1974 was, compared to 1944 and 1914, witness to less dramatic change. This was due to one new technology, nuclear weapons (which discouraged wars between the major powers), and the lack of a major war (which always speeded up the development of military technologies.) What had happened by 1974 was that many of the new technologies of 1944 had been perfected, or at least made cheaper and more reliable. There were some new developments. Guided missiles, nuclear weapons, night vision devices, spy satellites, laser range finders and weapons guidance systems, UAVs, remote sensors, ICBMs, SLBMs, composite armor, nuclear submarines, all weather aircraft navigation systems, miniaturized electronics (transistors), heat sensors, and more. Basically, all the neat new stuff from 1944 was now smaller, cheaper, deadlier and more reliable. But the biggest change had not been noted until the 1973 Arab-Israeli war. During that conflict, the speed with which modern weapons and other systems could destroy the enemy, and speed up combat, shocked generals everywhere. At this point, everyone began to ponder the impact of this transformation in the way wars were fought.

In 2004 there were a handful of radical new technologies, like GPS, the Internet, bullet proof body armor, personal (and extremely portable) computers, that transformed warfare more than anyone expected. The 1944 technologies continued to mature, especially when combined with later technologies like miniature computers. The improvements in communications and night vision sensors had made it possible to operate around the clock, and attack with more accuracy and deadly effect. Speed had always been a powerful weapon, but now speed included the ability to quickly move anywhere on the planet and attack with enormous firepower. That was seen with dramatic effect in Afghanistan in late 2001. The maturing technologies of 1994 had become a form of warfare possessing unheard of speed and destructive power.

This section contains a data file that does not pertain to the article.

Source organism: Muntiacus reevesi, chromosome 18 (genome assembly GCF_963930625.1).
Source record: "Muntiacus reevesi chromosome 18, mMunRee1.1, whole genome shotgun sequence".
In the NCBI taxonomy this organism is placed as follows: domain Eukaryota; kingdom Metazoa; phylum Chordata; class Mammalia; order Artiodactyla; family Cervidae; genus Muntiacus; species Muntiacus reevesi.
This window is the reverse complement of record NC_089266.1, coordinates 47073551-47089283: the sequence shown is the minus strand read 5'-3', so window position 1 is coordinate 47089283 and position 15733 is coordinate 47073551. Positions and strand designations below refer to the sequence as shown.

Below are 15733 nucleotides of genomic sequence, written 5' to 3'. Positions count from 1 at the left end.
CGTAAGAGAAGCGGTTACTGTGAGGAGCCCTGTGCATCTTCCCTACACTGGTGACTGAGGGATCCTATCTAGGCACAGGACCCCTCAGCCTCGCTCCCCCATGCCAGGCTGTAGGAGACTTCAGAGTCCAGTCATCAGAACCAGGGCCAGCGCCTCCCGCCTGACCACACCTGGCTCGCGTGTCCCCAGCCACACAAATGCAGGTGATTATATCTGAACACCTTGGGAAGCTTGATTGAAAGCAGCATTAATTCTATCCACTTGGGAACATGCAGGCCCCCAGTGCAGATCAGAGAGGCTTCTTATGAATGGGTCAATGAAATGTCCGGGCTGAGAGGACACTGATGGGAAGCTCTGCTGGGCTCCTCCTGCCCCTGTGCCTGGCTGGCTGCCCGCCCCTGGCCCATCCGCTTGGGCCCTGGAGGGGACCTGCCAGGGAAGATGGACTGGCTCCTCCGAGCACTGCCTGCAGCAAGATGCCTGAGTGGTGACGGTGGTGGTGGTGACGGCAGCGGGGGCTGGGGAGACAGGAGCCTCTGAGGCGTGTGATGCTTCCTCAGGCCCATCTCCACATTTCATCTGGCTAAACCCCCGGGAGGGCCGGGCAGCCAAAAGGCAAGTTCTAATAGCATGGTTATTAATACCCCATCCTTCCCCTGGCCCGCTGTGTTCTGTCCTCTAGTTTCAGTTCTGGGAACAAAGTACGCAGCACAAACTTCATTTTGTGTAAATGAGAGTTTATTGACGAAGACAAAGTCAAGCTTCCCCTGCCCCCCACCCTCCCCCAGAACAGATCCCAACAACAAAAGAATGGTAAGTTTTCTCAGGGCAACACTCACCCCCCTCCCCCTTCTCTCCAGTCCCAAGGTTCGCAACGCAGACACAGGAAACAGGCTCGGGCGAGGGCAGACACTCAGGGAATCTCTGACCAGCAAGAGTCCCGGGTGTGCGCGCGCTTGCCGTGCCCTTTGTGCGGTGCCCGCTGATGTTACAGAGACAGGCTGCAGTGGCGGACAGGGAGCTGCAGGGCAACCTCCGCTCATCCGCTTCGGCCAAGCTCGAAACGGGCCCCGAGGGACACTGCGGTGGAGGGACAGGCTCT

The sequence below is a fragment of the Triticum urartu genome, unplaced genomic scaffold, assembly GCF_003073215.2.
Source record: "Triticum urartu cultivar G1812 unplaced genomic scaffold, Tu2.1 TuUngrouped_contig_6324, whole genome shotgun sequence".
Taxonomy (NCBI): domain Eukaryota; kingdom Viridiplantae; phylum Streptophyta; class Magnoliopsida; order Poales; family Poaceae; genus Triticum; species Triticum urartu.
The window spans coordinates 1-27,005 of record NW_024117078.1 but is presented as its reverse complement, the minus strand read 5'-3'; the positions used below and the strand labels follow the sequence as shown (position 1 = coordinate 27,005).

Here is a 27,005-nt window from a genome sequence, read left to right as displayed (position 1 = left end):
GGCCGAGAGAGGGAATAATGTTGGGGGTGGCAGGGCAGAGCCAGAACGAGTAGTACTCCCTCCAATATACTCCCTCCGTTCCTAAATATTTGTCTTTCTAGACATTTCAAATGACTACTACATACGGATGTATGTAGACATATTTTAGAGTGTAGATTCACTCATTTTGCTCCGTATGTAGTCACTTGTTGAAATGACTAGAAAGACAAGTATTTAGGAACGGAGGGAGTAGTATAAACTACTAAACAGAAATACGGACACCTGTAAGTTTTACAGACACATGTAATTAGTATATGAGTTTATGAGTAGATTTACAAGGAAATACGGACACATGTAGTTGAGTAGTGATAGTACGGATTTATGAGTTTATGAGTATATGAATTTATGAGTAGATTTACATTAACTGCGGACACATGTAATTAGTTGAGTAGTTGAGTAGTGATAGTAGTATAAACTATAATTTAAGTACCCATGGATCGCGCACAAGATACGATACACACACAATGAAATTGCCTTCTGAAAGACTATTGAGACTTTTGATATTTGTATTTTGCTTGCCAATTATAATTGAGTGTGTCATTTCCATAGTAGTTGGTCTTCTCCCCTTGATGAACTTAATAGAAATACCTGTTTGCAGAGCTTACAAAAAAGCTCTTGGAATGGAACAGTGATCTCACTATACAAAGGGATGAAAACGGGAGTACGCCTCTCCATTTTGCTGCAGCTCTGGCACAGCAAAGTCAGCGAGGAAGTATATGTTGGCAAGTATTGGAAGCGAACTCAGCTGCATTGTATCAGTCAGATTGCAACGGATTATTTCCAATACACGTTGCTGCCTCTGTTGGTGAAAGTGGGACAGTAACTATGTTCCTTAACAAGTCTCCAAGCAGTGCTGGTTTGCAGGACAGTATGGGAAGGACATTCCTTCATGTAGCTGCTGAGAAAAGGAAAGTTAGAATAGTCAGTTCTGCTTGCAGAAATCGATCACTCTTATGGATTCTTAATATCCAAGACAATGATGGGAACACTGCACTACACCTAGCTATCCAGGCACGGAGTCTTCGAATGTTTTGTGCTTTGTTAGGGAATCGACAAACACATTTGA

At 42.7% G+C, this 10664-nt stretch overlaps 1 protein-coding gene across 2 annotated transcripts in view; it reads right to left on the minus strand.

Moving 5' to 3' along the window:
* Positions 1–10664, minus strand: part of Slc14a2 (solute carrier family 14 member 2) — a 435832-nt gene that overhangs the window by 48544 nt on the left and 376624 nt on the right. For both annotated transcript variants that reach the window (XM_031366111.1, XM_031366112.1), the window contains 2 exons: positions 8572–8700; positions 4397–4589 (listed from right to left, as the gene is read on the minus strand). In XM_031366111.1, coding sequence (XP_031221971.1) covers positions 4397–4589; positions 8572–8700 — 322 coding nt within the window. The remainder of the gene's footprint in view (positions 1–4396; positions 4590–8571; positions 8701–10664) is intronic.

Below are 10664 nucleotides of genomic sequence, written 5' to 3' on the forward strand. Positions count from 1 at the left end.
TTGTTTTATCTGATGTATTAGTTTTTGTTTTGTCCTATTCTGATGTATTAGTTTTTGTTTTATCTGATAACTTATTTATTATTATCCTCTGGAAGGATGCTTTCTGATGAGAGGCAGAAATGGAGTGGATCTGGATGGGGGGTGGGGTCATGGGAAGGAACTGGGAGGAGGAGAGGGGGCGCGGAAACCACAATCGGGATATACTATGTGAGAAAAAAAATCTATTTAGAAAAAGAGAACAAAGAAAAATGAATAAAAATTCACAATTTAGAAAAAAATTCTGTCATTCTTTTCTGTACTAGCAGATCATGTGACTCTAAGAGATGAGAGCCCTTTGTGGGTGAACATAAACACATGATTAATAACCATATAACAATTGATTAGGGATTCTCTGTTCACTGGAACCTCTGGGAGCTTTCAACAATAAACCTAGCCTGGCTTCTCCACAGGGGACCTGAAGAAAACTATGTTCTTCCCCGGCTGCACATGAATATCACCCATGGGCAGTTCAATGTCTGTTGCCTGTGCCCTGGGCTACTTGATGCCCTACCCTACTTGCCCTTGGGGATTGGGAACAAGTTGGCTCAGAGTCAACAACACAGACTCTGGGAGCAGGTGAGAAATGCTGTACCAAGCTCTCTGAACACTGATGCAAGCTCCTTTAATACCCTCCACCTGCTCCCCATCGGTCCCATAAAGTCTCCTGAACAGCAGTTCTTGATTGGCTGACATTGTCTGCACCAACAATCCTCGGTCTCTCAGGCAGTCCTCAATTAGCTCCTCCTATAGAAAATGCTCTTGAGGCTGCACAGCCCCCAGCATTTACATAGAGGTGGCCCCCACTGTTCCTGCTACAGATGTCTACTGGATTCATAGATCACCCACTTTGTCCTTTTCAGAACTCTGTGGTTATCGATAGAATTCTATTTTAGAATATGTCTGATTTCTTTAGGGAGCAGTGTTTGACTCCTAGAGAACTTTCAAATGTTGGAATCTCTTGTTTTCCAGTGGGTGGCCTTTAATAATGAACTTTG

While a 2004 infantryman would have looked like one from 1914, the changes in weapons and equipment were enormous.

So what does this portend for 2034? Faster and deadlier, for sure. Information war will be more than a buzzword by then, because better sensors and data processing technology will make situational awareness (knowing where you, and your enemy are, knowing it first, and acting on it before the other guy does) more decisive than ever.

If the expected breakthrough in batteries (fuel cells) evolves as reliably and cheaply as expected, the 2030s infantryman will be something of a cyborg. In addition to carrying several computers and sensor systems, he will wear body armor that also provides air conditioning. Satellite communications, of course, and two way video. Exoskeletons are already in the works, and may mature by then. But the big new development will be the continued evolution of robotic weapons. The World War II acoustic torpedo (used by the Germans and the allies, from subs as well as the air) was the first truly robotic weapon. You turned it lose, and it would hunt down it’s prey and terminate it. There may be a lot of public uproar over land based systems that have sensors, can use them to hunt, and have weapons that can be used without human intervention. But those systems will be easy and cheap to build by 2034, and as soon as one nation builds them, others will have to follow. By 2034, machines will be fighting other machines more often than they will be looking for the stray human on the battlefield.